Oct. 21 marks one of the most highly anticipated events of Day of the Dead in Mexico City: the Desfile de Alebrijes Monumentales, a parade of giant puppets that measure up to eight feet tall. Alebrijes are gorgeous works of art that blur the lines between reality and surrealism. They have become one of the most time-honoured traditions of Mexico City’s Day of the Dead.

The parade is a precursor to Mega Procesion de Catrinas, the following day, Oct. 22. The spectacle is a massive parade that begins at the Angel of Independence in Reforma and ends at the Zocalo, in the heart of the Centro Historico. Hundreds of gorgeous Catrinas take to the streets, with hauntingly beautiful painted faces, elaborate costumes, flowers, and music. La Catrina is the primary figure of Day of the Dead, a representation of an Aztec figure, The Goddess of Death, who was later popularized by engraver Jose Guadalupe Posada.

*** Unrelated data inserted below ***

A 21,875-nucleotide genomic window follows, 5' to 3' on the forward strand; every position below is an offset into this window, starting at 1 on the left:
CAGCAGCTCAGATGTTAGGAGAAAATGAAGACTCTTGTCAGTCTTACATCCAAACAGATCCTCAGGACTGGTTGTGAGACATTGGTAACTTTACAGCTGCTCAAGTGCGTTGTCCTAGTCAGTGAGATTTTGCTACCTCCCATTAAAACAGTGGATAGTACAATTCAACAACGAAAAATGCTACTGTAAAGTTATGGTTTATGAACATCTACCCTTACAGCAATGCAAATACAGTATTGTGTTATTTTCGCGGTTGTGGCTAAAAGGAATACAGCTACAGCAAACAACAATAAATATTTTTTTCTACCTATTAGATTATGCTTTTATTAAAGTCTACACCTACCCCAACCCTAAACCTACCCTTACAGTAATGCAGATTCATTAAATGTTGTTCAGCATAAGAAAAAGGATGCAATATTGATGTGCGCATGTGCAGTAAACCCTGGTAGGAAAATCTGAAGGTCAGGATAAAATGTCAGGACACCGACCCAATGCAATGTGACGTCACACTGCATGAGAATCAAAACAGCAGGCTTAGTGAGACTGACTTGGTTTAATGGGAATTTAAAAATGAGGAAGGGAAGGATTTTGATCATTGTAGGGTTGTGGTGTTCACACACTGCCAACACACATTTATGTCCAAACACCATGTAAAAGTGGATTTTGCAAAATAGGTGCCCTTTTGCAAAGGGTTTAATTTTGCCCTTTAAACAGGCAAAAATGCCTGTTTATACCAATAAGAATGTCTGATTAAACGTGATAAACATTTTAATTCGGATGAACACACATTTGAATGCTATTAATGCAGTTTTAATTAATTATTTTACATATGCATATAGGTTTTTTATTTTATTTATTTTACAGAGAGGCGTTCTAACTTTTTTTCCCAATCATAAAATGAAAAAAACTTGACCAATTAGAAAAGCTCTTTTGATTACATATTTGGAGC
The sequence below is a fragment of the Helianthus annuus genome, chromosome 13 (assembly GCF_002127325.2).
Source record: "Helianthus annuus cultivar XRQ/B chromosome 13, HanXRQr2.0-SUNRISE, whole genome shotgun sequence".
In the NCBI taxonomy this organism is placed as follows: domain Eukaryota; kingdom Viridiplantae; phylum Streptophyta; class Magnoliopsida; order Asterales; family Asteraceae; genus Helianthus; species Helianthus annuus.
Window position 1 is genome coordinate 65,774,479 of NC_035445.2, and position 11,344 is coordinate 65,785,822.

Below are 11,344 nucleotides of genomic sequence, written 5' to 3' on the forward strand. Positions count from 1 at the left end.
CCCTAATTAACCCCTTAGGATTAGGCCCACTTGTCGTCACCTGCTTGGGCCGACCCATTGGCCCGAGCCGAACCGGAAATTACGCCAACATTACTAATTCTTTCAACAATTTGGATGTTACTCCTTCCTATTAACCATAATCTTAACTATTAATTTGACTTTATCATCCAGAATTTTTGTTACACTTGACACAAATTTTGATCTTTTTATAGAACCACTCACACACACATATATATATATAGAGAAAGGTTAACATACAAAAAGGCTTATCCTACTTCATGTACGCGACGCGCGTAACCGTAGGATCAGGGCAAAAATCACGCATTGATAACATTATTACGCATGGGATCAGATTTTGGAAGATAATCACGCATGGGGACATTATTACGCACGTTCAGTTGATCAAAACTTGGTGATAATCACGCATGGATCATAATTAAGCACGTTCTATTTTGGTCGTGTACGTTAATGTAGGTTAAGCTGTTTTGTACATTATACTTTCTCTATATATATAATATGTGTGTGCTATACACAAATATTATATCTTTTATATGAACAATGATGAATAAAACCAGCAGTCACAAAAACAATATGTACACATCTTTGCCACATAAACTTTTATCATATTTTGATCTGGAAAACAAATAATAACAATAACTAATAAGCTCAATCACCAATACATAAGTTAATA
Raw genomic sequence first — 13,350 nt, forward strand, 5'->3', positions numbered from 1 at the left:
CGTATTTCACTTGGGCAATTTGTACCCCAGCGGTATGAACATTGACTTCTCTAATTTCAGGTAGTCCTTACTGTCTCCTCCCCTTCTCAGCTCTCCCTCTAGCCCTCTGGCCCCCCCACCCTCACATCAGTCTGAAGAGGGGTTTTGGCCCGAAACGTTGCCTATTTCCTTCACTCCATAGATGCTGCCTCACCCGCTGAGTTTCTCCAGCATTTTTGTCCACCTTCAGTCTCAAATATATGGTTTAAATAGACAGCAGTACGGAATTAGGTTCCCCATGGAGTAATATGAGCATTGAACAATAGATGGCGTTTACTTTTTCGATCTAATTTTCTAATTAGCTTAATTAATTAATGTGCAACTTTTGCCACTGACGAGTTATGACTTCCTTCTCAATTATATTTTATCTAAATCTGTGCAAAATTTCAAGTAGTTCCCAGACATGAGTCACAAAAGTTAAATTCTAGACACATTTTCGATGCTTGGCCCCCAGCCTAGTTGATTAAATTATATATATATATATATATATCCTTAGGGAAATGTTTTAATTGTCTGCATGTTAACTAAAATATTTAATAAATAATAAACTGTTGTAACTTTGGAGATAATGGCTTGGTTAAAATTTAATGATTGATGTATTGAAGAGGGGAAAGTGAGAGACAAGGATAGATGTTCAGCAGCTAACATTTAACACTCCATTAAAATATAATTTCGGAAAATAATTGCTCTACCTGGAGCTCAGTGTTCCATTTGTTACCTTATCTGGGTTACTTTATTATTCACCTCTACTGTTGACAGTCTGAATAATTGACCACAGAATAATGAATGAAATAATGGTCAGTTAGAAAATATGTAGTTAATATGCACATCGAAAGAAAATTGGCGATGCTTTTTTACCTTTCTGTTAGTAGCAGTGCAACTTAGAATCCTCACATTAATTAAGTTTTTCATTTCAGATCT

All of this is, of course, a build-up to the actual Day of the Dead. Celebrated between Oct. 31 and Nov. 5, this is when the offerings are made to the dearly departed. In Mexico City, the Zocalo hosts an Ofrenda Monumental, or massive offering that fills the entire plaza with altars, flowers, incense, photographs, and much more. Thousands of people take to the streets dressed as zombies for another festive, colorful, decked-out parade.

Hotel: Andaz Mexico City Condesa offers travellers a stylish stay conveniently located only 3 km from the starting point for Mexico City’s Day of the Dead Parade. The hotel will have special programming for the celebration that includes a spectacular Dia de los Muertos-themed art installation pop-up by local gallery Caminarte in the lobby (through Nov. 30), authentic Catrina facepainting for hotel guests (Oct. 28 and Nov. 2) and specialty food and beverage items throughout the hotel’s restaurants and eateries, including a special limited-edition pan de muerto and traditional Mexican hot chocolate available at Derba Matcha Café.